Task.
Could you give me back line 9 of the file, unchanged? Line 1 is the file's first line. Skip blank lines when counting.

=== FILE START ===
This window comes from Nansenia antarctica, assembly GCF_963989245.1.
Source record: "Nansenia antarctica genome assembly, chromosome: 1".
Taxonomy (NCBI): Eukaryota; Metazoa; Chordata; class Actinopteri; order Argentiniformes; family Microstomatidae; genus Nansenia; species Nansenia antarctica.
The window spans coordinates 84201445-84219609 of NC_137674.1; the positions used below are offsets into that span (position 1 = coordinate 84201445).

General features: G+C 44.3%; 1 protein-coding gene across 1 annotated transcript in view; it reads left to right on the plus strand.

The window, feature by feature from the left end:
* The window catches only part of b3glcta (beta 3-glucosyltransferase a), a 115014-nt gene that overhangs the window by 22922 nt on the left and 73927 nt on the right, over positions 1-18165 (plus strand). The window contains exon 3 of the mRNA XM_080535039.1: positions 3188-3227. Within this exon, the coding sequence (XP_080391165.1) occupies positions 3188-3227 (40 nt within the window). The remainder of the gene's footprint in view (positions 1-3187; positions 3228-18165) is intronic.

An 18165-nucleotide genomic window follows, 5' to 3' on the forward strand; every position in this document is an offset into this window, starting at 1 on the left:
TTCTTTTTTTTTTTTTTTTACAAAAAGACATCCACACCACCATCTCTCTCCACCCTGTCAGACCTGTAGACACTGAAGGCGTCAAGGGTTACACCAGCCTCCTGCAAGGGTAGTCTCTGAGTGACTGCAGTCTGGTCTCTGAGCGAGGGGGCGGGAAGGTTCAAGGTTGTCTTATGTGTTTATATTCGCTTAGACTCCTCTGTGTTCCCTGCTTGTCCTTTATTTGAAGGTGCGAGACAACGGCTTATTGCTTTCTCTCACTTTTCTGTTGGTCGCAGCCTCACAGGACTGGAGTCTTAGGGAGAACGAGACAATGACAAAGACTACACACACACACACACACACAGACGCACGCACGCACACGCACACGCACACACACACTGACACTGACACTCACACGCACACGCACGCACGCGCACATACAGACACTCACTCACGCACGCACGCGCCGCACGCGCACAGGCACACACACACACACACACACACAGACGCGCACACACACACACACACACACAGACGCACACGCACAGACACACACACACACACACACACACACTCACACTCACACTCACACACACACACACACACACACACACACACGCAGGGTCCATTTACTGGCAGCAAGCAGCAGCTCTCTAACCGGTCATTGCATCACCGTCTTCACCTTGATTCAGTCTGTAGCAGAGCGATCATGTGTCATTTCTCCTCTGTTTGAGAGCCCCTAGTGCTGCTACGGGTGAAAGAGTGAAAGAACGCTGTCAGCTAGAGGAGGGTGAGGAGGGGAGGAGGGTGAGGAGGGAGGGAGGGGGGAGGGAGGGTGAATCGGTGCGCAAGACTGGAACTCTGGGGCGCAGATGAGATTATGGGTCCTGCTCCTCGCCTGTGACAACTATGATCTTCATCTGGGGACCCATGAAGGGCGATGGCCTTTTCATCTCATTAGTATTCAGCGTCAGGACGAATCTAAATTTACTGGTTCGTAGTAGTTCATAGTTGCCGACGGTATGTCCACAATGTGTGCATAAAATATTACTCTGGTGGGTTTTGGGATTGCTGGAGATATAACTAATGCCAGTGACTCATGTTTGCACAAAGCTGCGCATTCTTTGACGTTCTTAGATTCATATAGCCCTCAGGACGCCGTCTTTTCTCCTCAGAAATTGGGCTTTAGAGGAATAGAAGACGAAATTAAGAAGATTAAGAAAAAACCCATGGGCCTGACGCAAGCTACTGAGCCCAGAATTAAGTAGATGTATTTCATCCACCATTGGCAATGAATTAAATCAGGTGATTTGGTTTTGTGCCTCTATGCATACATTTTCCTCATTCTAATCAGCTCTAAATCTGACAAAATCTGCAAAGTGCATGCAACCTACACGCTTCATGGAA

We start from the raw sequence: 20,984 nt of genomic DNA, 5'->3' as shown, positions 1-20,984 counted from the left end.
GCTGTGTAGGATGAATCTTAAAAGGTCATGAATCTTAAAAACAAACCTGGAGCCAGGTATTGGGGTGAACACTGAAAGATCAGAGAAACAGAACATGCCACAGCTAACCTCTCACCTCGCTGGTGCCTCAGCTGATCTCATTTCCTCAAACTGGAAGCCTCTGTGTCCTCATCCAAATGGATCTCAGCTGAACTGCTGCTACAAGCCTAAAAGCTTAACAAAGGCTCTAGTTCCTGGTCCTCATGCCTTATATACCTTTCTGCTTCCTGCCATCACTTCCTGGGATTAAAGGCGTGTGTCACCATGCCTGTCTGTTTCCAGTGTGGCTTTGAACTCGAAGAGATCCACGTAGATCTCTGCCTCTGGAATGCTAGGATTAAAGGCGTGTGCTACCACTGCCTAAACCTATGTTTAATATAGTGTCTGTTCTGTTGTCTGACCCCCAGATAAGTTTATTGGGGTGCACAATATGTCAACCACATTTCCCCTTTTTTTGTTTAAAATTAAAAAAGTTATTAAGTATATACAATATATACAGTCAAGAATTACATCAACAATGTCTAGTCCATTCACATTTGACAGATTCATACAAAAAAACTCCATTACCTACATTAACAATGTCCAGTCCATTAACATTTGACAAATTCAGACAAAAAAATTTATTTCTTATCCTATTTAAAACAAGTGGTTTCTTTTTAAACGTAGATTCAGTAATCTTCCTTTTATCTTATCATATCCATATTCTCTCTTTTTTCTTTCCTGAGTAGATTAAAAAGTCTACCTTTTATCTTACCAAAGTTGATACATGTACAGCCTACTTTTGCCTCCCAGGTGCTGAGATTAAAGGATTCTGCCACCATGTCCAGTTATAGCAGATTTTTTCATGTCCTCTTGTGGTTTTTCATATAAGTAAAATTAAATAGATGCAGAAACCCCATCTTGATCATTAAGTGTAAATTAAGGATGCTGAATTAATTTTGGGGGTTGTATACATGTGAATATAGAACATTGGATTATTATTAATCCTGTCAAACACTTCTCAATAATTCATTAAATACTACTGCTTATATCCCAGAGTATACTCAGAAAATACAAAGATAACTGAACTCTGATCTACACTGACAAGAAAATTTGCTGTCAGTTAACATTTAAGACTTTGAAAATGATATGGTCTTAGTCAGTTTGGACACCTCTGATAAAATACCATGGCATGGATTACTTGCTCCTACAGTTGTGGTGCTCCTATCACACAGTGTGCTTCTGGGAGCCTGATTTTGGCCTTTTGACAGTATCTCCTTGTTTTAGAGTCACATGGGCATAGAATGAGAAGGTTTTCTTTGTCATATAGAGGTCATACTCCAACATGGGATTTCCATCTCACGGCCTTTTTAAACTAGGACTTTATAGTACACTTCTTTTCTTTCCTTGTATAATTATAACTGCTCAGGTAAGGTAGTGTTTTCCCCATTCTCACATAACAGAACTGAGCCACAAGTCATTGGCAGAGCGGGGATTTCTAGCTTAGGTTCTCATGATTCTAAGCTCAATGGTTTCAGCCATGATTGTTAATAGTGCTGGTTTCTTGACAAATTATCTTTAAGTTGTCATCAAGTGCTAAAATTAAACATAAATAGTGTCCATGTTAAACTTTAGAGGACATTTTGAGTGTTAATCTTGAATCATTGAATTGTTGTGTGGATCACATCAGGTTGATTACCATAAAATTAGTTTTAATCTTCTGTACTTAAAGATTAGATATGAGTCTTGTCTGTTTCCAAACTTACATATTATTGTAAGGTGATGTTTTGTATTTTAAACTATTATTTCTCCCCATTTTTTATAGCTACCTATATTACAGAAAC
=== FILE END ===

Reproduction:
TTCTTTTTTTTTTTTTTTTACAAAAAGACATCCACACCACCATCTCTCTCCACCCTGTCAGACCTGTAGACACTGAAGGCGTCAAGGGTTACACCAGCCTCCTGCAAGGGTAGTCTCTGAGTGACTGCAGTCTGGTCTCTGAGCGAGGGGGCGGGAAGGTTCAAGGTTGTCTTATGTGTTTATATTCGCTTAGACTCCTCTGTGTTCCCTGCTTGTCCTTTATTTGAAGGTGCGAGACAACGGCTTATTGCTTTCTCTCACTTTTCTGTTGGTCGCAGCCTCACAGGACTGGAGTCTTAGGGAGAACGAGACAATGACAAAGACTACACACACACACACACACACAGACGCACGCACGCACACGCACACGCACACACACACTGACACTGACACTCACACGCACACGCACGCACGCGCACATACAGACACTCACTCACGCACGCACGCGCCGCACGCGCACAGGCACACACACACACACACACACACAGACGCGCACACACACACACACACACACAGACGCACACGCACAGACACACACACACACACACACACACACTCACACTCACACTCACACACACACACACACACACACACACACACGCAGGGTCCATTTACTGGCAGCAAGCAGCAGCTCTCTAACCGGTCATTGCATCACCGTCTTCACCTTGATTCAGTCTGTAGCAGAGCGATCATGTGTCATTTCTCCTCTGTTTGAGAGCCCCTAGTGCTGCTACGGGTGAAAGAGTGAAAGAACGCTGTCAGCTAGAGGAGGGTGAGGAGGGGAGGAGGGTGAGGAGGGAGGGAGGGGGGAGGGAGGGTGAATCGGTGCGCAAGACTGGAACTCTGGGGCGCAGATGAGATTATGGGTCCTGCTCCTCGCCTGTGACAACTATGATCTTCATCTGGGGACCCATGAAGGGCGATGGCCTTTTCATCTCATTAGTATTCAGCGTCAGGACGAATCTAAATTTACTGGTTCGTAGTAGTTCATAGTTGCCGACGGTATGTCCACAATGTGTGCATAAAATATTACTCTGGTGGGTTTTGGGATTGCTGGAGATATAACTAATGCCAGTGACTCATGTTTGCACAAAGCTGCGCATTCTTTGACGTTCTTAGATTCATATAGCCCTCAGGACGCCGTCTTTTCTCCTCAGAAATTGGGCTTTAGAGGAATAGAAGACGAAATTAAGAAGATTAAGAAAAAACCCATGGGCCTGACGCAAGCTACTGAGCCCAGAATTAAGTAGATGTATTTCATCCACCATTGGCAATGAATTAAATCAGGTGATTTGGTTTTGTGCCTCTATGCATACATTTTCCTCATTCTAATCAGCTCTAAATCTGACAAAATCTGCAAAGTGCATGCAACCTACACGCTTCATGGAA